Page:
As families settle back into a new school year, sleep experts at the University of South Australia are reminding parents about the importance of teenagers getting enough sleep, cautioning them that insufficient sleep can negatively affect their mental health.
n a new research paper, UniSA sleep experts Dr Alex Agostini and Dr Stephanie Centofanti confirm that sleep is intrinsically linked to mental health, but is commonly overlooked by health practitioners as a contributing factor.
Dr Agostini says it’s imperative that parents and medical practitioners are aware of the bi-directional relationship between sleep and mental health, particularly across the teenage years.
“Getting enough sleep is important for all of us ¬¬- it helps our physical and mental health, boosts our immunity, and ensures we can function well on a daily basis,” Dr Agostini¬ says.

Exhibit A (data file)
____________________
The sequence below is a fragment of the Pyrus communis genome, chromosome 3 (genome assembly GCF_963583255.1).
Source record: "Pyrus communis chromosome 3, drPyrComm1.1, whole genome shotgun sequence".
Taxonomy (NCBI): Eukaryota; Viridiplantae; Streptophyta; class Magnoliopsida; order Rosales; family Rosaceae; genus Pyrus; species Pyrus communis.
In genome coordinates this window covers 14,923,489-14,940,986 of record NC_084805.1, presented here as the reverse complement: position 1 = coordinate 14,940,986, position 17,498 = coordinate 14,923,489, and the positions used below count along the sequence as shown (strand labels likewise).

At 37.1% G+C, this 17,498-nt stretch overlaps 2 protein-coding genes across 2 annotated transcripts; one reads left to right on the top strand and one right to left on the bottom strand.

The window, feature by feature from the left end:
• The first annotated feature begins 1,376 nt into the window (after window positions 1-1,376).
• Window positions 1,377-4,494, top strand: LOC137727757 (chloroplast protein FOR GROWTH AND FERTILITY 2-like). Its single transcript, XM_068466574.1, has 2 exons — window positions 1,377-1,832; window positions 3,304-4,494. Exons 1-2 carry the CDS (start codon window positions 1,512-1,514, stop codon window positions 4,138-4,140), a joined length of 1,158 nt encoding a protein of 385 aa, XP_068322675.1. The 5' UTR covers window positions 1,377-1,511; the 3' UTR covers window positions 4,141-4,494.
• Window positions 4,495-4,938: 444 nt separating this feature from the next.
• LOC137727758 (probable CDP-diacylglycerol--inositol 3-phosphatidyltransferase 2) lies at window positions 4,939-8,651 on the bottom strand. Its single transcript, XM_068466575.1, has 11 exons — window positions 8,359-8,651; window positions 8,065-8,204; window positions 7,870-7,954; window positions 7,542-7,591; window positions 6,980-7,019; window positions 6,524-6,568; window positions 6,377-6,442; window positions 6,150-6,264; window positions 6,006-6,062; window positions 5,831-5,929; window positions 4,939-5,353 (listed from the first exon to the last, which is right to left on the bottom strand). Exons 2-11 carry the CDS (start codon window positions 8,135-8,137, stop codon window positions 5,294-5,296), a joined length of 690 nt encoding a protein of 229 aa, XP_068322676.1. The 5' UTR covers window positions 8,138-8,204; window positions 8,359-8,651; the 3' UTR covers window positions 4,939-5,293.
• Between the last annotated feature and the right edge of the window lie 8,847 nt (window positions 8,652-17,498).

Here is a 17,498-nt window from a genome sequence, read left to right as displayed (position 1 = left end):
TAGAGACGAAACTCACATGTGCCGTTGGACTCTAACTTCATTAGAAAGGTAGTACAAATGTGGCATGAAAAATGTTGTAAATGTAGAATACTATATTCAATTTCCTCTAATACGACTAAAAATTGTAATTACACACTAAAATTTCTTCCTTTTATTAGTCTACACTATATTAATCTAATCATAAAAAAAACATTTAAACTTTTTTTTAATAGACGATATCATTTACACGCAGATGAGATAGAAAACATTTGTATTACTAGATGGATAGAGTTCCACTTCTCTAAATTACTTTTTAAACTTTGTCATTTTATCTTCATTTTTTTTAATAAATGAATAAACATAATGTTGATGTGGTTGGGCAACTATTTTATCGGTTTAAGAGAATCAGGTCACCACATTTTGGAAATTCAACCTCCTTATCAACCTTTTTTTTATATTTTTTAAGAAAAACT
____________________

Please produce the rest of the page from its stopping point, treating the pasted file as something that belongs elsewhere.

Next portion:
“But for teenagers, sleep is especially critical because they’re at an age where they’re going through a whole range of physical, social, and developmental changes, all of which depend on enough sleep.
“Research shows that teenagers need at least eight hours of sleep each night. Without this, they’re less able to deal with stressors, such as bullying or social pressures, and run the risk of developing behavioural problems, as well as anxiety and depression.
“If sleep drops to less than six hours a night, research shows that teens are twice as likely to engage in risky behaviours such as dangerous driving, marijuana, alcohol or tobacco use, risky sexual behaviour, and other aggressive or harmful activities.”